Our preclinical studies to date have shown that the differential sensitivity to the apoptosis signals allows functional selection of the stem cells. while stem and progenitor cells fully maintain their reconstitution and anti-tumor activity, the apoptosis sensitive mature immune cells (mainly the T lymphocytes) are eliminated. We believe that this effect will be translated to reduction of GvHD, improved graft acceptance and a reduction in treatment complications and costs.

 

The ApoGraft Process

 

To achieve functional selection of stem cells utilizing our ApoGraft technology platform, we have developed the ApoGraft process, which is intended for the prevention of GvHD in patients with hematological malignancies receiving a transplant of allogeneic, mobilized peripheral blood hematopoietic stem and progenitor cells. Following collection of the cells from a matched related donor, the donor graft is incubated for 2 hours in the presence of FasL, washed twice and transplanted via intravenous administration. FasL, also known as CD95L, is a type-II transmembrane protein that belongs to the tumor necrosis alpha family. The binding of FasL with its receptor induces in mature cells apoptosis (programmed cell death) that plays an important role in the development, homeostasis, and function of the immune system (and most cells of all multi-cellular organisms).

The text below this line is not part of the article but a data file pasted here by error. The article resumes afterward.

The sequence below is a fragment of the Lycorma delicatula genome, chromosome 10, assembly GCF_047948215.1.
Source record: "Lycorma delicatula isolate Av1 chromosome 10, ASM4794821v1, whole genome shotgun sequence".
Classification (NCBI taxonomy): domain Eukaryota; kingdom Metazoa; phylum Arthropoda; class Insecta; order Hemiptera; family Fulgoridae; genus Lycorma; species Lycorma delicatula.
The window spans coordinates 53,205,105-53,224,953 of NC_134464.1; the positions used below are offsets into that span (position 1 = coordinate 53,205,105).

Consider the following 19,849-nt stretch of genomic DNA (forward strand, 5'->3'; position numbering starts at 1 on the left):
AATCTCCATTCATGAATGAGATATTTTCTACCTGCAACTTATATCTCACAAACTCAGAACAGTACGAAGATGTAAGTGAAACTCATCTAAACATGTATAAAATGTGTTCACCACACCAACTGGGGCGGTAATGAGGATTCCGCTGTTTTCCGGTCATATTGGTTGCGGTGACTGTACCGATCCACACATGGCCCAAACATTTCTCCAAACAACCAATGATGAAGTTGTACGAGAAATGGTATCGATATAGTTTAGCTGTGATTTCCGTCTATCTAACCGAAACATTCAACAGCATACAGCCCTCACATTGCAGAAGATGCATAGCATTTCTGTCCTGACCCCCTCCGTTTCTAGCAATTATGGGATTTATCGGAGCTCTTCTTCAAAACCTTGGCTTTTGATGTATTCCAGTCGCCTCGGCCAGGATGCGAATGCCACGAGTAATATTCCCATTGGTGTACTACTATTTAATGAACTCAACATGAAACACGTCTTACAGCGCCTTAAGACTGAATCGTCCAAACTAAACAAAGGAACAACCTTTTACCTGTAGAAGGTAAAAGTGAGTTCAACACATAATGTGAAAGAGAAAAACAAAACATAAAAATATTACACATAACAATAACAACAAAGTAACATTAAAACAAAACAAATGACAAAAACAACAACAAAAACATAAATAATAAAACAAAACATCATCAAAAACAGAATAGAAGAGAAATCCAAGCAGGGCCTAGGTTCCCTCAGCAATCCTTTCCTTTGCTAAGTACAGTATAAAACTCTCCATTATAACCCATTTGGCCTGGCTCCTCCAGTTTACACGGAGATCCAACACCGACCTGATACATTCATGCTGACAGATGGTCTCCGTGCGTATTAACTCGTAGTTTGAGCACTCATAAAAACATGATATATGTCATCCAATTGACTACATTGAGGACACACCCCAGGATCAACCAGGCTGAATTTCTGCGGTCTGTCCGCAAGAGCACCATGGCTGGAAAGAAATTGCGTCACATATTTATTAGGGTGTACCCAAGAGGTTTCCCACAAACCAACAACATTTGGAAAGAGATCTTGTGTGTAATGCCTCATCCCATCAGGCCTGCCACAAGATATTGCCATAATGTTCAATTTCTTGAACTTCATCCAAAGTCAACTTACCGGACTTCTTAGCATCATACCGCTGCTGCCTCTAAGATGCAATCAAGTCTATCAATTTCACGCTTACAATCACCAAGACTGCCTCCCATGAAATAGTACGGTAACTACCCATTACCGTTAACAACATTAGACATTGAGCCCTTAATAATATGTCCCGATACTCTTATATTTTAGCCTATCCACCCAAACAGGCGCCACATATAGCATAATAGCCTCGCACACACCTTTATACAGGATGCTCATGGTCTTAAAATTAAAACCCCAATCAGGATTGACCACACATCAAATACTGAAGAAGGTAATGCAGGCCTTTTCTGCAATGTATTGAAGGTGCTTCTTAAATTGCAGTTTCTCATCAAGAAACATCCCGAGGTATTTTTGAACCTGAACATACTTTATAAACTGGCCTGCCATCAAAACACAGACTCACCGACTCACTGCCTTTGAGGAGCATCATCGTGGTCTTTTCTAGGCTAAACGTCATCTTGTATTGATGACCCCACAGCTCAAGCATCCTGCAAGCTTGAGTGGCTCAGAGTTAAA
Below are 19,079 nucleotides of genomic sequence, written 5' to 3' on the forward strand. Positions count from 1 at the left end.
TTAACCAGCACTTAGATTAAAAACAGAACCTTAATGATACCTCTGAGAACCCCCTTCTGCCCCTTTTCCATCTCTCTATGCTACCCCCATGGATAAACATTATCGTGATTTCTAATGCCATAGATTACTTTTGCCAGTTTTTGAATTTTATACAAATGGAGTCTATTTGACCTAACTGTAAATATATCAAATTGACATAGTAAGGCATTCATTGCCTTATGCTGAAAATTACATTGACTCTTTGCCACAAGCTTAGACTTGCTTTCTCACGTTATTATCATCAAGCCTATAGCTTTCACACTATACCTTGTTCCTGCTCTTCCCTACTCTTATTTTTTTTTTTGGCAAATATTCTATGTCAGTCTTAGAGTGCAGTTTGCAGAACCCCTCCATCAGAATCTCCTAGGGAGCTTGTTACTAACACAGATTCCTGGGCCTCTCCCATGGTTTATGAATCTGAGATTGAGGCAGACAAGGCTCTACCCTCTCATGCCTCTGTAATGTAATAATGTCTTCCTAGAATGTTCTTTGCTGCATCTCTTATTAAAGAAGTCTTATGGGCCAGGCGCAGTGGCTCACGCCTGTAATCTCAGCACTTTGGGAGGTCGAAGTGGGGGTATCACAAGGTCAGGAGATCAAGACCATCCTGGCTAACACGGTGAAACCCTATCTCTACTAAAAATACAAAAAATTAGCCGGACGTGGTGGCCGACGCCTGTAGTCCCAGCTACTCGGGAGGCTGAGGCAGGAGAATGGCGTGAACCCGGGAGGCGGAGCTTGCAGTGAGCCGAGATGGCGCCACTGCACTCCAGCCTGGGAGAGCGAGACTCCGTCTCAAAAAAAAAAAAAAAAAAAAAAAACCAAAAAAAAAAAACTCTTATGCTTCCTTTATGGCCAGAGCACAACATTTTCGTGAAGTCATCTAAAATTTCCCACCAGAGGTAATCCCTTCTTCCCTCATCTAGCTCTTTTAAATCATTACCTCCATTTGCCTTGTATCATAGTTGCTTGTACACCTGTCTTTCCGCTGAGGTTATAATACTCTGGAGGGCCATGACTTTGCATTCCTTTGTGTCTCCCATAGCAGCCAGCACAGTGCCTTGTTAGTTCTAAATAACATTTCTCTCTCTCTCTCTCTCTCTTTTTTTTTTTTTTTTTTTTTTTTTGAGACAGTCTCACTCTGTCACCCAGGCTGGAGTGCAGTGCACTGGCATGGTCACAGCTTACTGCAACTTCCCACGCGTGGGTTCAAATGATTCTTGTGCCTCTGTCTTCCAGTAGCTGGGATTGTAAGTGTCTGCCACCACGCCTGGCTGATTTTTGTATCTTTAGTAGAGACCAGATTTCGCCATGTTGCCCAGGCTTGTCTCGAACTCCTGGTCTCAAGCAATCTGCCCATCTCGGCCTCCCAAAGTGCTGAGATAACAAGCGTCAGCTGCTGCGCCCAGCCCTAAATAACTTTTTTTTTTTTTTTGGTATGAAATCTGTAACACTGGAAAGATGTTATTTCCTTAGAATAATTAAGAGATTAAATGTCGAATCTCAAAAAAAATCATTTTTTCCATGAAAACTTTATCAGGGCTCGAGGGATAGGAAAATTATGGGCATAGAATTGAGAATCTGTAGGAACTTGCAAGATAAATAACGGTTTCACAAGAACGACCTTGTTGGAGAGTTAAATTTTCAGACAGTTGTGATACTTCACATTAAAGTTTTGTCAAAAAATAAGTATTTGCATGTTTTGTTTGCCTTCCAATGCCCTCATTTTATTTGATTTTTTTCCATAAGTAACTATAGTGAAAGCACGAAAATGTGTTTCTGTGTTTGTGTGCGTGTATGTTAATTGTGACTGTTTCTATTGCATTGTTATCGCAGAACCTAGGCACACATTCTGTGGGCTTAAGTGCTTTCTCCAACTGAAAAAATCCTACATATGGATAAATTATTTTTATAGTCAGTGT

The apoptotic inducer used in Cellect’s ApoGraft process is based on a FasL protein known by its commercial name Mega-FasL. Apo010 (the Mega-FasL based clinical grade material) is a recombinant, soluble protein. This protein has been developed to mimic the natural occurring FasL clustering that activates its receptor and leads to apoptosis in susceptible cell populations.

 

29

 

 

The ApoGraft process is illustrated below:

 

 

 

ApoTainer Selection Kit

 

Our first product, the ApoTainer selection kit, is being developed as an easy to use, cost effective, off the shelf stem cell selection kit for clinical use to reduce GvHD following human allogeneic HSCT.

 

 

 

With internal apoptotic inducing capabilities and mimicking of the normal physiological conditions where stem cells can migrate to areas of destruction (where apoptotic triggering molecules are abundant) and, once there, proliferate and differentiate into the needed tissue and organ, the ApoTainer selection kit is designed to create a microenvironment intended to induce apoptosis by thereby eliminating the mature immune cells and preserving the hematopoietic stem and progenitor cells.

 

30